In the meantime, I’m going to look after myself the best I can, talk about things, preferably in a more human way than writing blog posts and posting to Facebook, be as excellent as I can be to everyone around me.  And I shall be looking out for those who are suffering too.  Especially to anyone with mental health issues, disabilities or long-term illness who might feel like hope has gone, you’re not alone, we’ll get through this together.

Living in the future

I’m sitting here in my living room, listening to Louis Prima, recorded in 1956, somehow ending up on my phone and being played through my phone’s network connection to my television set.  I’m typing on a computer that’s not much larger than an A4 pad of paper and you’re reading this wherever, however, whenever you might have made the mistake of clicking on a link or firing up your feed-reader.

I can also use my phone to watch TV versions of comics that I read as a child.  I could probably, but don’t, get digital copies of those same comics to view on whichever device I choose.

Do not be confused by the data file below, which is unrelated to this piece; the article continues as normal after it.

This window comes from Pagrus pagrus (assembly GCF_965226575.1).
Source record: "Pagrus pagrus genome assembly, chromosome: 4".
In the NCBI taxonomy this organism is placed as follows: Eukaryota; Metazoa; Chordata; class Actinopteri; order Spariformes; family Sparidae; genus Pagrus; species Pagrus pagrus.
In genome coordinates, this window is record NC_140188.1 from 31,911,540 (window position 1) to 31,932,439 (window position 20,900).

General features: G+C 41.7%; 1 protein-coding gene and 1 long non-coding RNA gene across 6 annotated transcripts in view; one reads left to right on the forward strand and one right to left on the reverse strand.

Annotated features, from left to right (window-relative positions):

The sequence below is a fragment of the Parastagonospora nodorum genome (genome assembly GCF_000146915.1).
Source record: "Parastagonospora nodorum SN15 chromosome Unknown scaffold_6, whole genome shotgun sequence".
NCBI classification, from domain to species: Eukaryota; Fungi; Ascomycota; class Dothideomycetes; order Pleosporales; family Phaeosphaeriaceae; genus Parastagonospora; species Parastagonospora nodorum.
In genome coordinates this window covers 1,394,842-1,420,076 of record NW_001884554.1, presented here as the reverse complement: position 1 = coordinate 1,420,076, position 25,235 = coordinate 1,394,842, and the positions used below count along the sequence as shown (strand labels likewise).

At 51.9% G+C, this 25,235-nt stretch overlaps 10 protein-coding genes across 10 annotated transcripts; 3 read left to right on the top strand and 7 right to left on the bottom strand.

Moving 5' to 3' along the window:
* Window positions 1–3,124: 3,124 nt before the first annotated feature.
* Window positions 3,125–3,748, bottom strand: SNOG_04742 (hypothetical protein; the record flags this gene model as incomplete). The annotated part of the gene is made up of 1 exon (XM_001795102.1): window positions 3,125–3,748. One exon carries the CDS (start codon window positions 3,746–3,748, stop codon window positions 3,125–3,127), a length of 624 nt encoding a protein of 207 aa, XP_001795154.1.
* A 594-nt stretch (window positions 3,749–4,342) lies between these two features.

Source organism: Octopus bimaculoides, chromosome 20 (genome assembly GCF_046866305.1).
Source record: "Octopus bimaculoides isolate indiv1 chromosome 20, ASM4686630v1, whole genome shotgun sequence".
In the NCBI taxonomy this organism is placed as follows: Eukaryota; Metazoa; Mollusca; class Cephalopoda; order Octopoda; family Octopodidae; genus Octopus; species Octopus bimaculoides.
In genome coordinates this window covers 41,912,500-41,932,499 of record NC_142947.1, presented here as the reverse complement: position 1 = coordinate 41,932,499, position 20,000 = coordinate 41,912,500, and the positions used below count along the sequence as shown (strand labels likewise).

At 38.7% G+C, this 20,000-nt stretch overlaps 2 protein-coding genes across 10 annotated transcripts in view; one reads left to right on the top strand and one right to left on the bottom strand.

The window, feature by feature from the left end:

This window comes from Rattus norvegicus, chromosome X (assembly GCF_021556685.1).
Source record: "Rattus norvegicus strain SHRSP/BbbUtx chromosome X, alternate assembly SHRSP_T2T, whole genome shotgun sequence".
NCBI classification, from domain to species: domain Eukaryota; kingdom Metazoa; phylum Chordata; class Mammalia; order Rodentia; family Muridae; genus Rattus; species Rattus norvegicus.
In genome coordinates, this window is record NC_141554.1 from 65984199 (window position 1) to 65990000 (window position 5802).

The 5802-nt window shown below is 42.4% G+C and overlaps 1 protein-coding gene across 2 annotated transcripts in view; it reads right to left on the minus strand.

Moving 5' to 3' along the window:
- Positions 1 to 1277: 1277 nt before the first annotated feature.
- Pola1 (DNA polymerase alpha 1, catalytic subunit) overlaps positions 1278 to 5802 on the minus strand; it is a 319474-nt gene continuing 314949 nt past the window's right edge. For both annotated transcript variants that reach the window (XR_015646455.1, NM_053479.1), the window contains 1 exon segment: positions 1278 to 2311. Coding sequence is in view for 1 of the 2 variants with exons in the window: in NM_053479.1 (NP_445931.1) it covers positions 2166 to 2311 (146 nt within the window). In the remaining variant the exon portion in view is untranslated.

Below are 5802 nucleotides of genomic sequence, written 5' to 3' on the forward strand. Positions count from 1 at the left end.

I can find and play just about any piece of music recorded (just about) just by asking my computer and I can record my own music and make it available to you in the same way.

Wow! Still haven’t got over this.  Wow!

I went to see the latest Avengers flick this week.  I’d been looking forward to it but felt a bit dissatisfied at the end, it was a bit like Christmas, so much anticipation and it was fun while it lasted, but then… then well back to the future.

Every now and then I’ve seen artists asked “What do you think you’d be like if you’d had access to YouTube when you were a kid?”  I have no idea.   It would have been so different.  How could I tell?  I expect I’d be very different.  I mean, all of the above is still wowing me but my way of interacting with culture through my teens was to engage intensely with a (relatively) small pool of stuff and to do so over and over again.  Listening to records until I knew every note and cassettes until they literally wore out.  Reading comics and novels over and over, finding more each time.  Getting hugely excited by a re-run of some beloved TV or film.  Let alone organising all free time around the contents of the Radio & TV Times.

Which I guess is why, when given the choice, I’m listening (again) to some Italian-American guy from 1956.